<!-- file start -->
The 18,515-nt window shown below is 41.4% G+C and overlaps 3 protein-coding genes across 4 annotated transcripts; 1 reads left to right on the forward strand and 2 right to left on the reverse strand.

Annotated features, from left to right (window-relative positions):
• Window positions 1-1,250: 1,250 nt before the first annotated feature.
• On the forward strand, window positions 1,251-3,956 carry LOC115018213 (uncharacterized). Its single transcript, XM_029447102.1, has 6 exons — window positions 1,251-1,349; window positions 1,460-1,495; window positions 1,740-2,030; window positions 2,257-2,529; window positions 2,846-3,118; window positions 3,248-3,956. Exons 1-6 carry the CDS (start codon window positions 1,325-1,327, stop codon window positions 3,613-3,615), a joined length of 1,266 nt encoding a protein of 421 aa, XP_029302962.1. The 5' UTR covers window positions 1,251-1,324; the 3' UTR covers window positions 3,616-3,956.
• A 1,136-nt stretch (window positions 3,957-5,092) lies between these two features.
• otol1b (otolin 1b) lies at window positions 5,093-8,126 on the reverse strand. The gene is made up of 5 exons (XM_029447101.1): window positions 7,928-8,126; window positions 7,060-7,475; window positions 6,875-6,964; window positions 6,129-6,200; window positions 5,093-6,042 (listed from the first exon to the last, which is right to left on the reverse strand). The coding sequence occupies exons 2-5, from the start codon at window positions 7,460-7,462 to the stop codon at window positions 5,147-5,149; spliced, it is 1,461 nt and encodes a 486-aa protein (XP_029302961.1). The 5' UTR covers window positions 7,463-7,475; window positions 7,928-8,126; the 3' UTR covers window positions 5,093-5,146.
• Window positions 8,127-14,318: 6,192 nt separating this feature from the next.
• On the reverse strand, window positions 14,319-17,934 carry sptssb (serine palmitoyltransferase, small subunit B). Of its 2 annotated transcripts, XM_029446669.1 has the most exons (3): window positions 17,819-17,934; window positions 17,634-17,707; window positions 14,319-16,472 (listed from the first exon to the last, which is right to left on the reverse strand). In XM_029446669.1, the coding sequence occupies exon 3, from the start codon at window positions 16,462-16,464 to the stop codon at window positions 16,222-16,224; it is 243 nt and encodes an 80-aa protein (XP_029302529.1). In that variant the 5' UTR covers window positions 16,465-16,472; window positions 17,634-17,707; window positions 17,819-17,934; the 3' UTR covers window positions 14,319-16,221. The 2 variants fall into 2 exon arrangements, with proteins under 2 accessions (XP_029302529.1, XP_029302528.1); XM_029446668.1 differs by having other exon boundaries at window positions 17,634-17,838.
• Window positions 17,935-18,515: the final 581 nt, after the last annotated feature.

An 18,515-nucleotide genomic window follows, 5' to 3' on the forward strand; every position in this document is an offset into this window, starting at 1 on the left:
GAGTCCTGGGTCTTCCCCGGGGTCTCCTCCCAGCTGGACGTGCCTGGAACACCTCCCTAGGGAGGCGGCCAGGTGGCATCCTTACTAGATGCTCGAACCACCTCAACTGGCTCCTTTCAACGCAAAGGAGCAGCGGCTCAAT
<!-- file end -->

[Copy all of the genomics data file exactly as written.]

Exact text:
The 18,515-nt window shown below is 41.4% G+C and overlaps 3 protein-coding genes across 4 annotated transcripts; 1 reads left to right on the forward strand and 2 right to left on the reverse strand.

Annotated features, from left to right (window-relative positions):
• Window positions 1-1,250: 1,250 nt before the first annotated feature.
• On the forward strand, window positions 1,251-3,956 carry LOC115018213 (uncharacterized). Its single transcript, XM_029447102.1, has 6 exons — window positions 1,251-1,349; window positions 1,460-1,495; window positions 1,740-2,030; window positions 2,257-2,529; window positions 2,846-3,118; window positions 3,248-3,956. Exons 1-6 carry the CDS (start codon window positions 1,325-1,327, stop codon window positions 3,613-3,615), a joined length of 1,266 nt encoding a protein of 421 aa, XP_029302962.1. The 5' UTR covers window positions 1,251-1,324; the 3' UTR covers window positions 3,616-3,956.
• A 1,136-nt stretch (window positions 3,957-5,092) lies between these two features.
• otol1b (otolin 1b) lies at window positions 5,093-8,126 on the reverse strand. The gene is made up of 5 exons (XM_029447101.1): window positions 7,928-8,126; window positions 7,060-7,475; window positions 6,875-6,964; window positions 6,129-6,200; window positions 5,093-6,042 (listed from the first exon to the last, which is right to left on the reverse strand). The coding sequence occupies exons 2-5, from the start codon at window positions 7,460-7,462 to the stop codon at window positions 5,147-5,149; spliced, it is 1,461 nt and encodes a 486-aa protein (XP_029302961.1). The 5' UTR covers window positions 7,463-7,475; window positions 7,928-8,126; the 3' UTR covers window positions 5,093-5,146.
• Window positions 8,127-14,318: 6,192 nt separating this feature from the next.
• On the reverse strand, window positions 14,319-17,934 carry sptssb (serine palmitoyltransferase, small subunit B). Of its 2 annotated transcripts, XM_029446669.1 has the most exons (3): window positions 17,819-17,934; window positions 17,634-17,707; window positions 14,319-16,472 (listed from the first exon to the last, which is right to left on the reverse strand). In XM_029446669.1, the coding sequence occupies exon 3, from the start codon at window positions 16,462-16,464 to the stop codon at window positions 16,222-16,224; it is 243 nt and encodes an 80-aa protein (XP_029302529.1). In that variant the 5' UTR covers window positions 16,465-16,472; window positions 17,634-17,707; window positions 17,819-17,934; the 3' UTR covers window positions 14,319-16,221. The 2 variants fall into 2 exon arrangements, with proteins under 2 accessions (XP_029302529.1, XP_029302528.1); XM_029446668.1 differs by having other exon boundaries at window positions 17,634-17,838.
• Window positions 17,935-18,515: the final 581 nt, after the last annotated feature.

An 18,515-nucleotide genomic window follows, 5' to 3' on the forward strand; every position in this document is an offset into this window, starting at 1 on the left:
GAGTCCTGGGTCTTCCCCGGGGTCTCCTCCCAGCTGGACGTGCCTGGAACACCTCCCTAGGGAGGCGGCCAGGTGGCATCCTTACTAGATGCTCGAACCACCTCAACTGGCTCCTTTCAACGCAAAGGAGCAGCGGCTCAAT